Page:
From here on, China opted to go it alone. Investment was to be a matter of internal state direction. China, believing in the superiority of the planned economy, hoped to rapidly overtake European nations: during the disastrous Great Leap Forward, Mao even openly spoke of overtaking the UK in industrial production. By the 1960s, China was isolated both diplomatically and economically. Much of the world still refused to recognise it, while those that did were largely kept at arm’s length.
From finance and manufacturing to services, China became the most coveted destination for foreign firms looking to invest
However, in the late 1970s China once again opened up to the world, first politically and then economically. Following the reforms enacted by Mao’s de facto successor Deng Xiaoping in 1978, European firms started to seek out opportunities in China. In Philippe Le Corre and Alain Sepulchre’s China’s Offensive in Europe, the authors noted: “Groups like EDF, Framatome (which later became Areva), Alstom, Volkswagen, Philips and Danone entered into major negotiations [with China], some of which turned out successfully.” With China opening up after years of isolation, FDI from around the world flooded in, either seeing the potential for new markets or to make use of China’s vast pool of cheap labour.
China saw immense economic growth for the rest of the 20th century as foreign investment poured in, particularly into the country’s Special Economic Zones. From finance and manufacturing to services, China became the most coveted destination for foreign firms looking to invest. This continued for decades, raising the country’s economic profile and wealth until the early 21st century saw another change of policy. In 2014, Chinese Premier Li Keqiang stated: “We have the ability to sell not just toys, clothing and shoes.” This signalled the next revolution in Chinese economic thought as the nation stopped just welcoming inward investment, and began to look outside its borders to become itself an investor in foreign territories.
China officially aims for a win-win strategy in its dealings with Europe. However, many observers see the relationship as troubling. Writing for the Huffington Post, David Wemer of Young Professionals in Foreign Policy noted: “China, once the most visible example of western economic interference during the late 19th century, is now exploiting weak European domestic markets”. He claimed Europe’s own internal economic weakness was to blame: “Europe must now make sacrifices to make deals necessary for economic growth. In return for Chinese investment, control of former European industry stalwarts, for example Lenovo, Volvo and Putzmeister, has been ceded to Chinese companies and management teams.”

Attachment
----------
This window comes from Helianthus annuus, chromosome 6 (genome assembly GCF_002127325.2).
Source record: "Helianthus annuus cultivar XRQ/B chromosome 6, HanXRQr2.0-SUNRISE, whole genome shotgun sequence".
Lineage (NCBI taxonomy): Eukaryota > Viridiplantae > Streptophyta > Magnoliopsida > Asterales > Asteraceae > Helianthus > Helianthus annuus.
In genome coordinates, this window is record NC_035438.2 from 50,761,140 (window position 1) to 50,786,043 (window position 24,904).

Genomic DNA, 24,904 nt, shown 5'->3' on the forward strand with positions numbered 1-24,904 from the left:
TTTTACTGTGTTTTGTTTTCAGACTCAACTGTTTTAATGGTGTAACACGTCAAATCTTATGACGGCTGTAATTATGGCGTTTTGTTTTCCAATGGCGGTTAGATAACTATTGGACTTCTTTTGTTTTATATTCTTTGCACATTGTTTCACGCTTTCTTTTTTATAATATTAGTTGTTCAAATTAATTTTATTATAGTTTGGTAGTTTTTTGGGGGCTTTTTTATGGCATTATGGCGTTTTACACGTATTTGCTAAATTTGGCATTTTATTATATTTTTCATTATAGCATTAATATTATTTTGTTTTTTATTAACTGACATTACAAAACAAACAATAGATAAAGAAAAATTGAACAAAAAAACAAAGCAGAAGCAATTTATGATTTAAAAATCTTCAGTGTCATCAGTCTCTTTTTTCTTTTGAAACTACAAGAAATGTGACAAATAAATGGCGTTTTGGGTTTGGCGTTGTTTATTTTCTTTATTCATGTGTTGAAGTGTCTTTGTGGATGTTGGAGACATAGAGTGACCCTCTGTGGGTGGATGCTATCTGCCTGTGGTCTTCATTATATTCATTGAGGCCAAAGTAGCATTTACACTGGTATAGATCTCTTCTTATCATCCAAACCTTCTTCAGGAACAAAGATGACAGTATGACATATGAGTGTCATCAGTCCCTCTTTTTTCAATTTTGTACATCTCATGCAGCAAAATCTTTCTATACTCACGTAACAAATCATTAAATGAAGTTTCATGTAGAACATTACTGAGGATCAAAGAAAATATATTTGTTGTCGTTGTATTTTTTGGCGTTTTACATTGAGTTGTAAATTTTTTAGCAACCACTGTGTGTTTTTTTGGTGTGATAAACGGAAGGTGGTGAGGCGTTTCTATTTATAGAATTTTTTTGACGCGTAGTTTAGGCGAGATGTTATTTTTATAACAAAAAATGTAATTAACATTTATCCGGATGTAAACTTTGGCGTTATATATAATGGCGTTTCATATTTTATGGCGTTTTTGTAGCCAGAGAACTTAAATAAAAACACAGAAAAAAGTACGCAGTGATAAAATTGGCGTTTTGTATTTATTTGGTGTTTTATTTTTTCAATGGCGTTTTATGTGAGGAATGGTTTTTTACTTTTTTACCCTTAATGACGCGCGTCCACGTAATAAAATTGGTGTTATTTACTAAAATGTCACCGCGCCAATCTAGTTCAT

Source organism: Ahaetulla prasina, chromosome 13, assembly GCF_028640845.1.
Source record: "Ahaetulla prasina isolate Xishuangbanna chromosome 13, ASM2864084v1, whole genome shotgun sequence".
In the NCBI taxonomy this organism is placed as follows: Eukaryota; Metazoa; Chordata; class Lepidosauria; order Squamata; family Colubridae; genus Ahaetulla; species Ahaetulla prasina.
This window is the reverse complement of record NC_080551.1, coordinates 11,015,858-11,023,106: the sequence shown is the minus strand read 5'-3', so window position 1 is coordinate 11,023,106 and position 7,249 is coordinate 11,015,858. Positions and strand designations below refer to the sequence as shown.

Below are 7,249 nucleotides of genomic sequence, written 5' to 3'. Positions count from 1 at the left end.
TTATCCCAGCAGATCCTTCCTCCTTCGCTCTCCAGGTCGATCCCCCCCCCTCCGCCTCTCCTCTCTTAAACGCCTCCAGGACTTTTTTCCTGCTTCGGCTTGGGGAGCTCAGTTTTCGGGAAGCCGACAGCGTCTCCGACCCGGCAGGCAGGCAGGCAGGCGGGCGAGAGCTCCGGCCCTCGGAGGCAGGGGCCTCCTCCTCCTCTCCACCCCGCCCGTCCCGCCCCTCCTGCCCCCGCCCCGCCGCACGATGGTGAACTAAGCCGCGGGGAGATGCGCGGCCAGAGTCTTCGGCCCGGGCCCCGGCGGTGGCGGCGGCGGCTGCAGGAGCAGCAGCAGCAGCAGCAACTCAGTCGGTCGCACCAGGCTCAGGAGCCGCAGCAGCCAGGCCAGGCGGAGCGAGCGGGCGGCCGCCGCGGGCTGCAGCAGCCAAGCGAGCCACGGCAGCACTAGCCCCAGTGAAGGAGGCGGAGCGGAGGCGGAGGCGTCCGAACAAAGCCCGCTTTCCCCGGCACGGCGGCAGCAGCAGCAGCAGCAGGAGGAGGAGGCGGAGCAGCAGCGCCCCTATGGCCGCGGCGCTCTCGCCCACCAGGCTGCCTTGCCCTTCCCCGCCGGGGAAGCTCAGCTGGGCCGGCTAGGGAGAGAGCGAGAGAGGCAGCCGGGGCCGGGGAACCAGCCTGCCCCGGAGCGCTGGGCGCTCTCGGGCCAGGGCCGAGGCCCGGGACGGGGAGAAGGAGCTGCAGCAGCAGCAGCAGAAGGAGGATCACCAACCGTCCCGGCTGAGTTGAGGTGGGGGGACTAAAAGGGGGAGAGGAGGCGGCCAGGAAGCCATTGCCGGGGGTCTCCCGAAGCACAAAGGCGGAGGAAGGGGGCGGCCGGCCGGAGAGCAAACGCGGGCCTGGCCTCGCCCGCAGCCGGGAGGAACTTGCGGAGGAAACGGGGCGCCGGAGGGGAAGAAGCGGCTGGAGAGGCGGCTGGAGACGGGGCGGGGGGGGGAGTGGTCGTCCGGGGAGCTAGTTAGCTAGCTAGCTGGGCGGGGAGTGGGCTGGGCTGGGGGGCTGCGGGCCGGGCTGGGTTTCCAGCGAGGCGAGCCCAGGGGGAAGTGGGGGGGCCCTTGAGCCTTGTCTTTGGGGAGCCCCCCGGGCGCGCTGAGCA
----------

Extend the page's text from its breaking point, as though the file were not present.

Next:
Why moving into Chinese control is seen as a sacrifice is a nuanced issue. For one thing, the level and nature of Chinese investment has caused security concerns. Huawei is China’s largest investment in Europe. The multibillion-dollar telecommunications firm has investments and partnerships across the continent. However, the firm also has clear links with China’s military, the fearsome People’s Liberation Army. The firm’s founder, Ren Zhengfei, is himself a former military engineer. In and of themselves, these links, noted Wemer, “should raise alarm bells throughout Europe”. Indeed, former CIA Director Michael Hayden has openly accused Huawei of spying. Hayden claimed he had hard evidence the firm was providing “intimate and extensive knowledge of foreign telecommunications systems” to the Chinese state, though these warnings have not led to any slowdown in Chinese investment in the West.
The rapid growth of Chinese investment in Europe signals the great divergence is closing. In and of itself, this should be a positive development
Others see the issue in more practical terms, noting potential problems over a clash of work culture. Writing for the Brookings Institute, Le Corre noted human resources have been a major sticking point for Chinese investors: “Just like Japanese companies in the 1980s, they have found it hard to relinquish power to European managers.” Acutely aware of public perception, Chinese firms may keep on European management staff, but in many cases, according to Le Corre, “European employees have a ‘cosmetic’ role”. Furthermore, job creation is an issue, as a lack of transparency often makes it “very hard to determine how many Europeans are actually employed by Chinese companies”.
The rapid growth of Chinese investment in Europe signals the great divergence is closing. In and of itself, this should be a positive development; if Chinese capital now has the might to snap up assets in Europe – along with much the rest of the world – that underlines the fact developing nations are finally catching up. The prosperity capitalism brought to Europe is no longer the preserve of those few western states. At the same time, however, there remain major concerns over long-term intentions, security and cultural harmony.
China is unique and so is its rise. Its businesses often enjoy a much closer relationship with the state than do companies in other places, tying them up with politics in a way Europeans can find hard to understand. At the same time, China is not simply an economic improver looking for its place in the world market, as Japan and South Korea did before. It is a global powerhouse hoping to regain the international dominance it once enjoyed. This puts Europe, which sorely needs the investment China is offering, in a difficult position; the continent will have to balance its need for economic stimuli with its need to keep a handle on security concerns and cultural sacrifices, much as China has been forced to do for the last few centuries.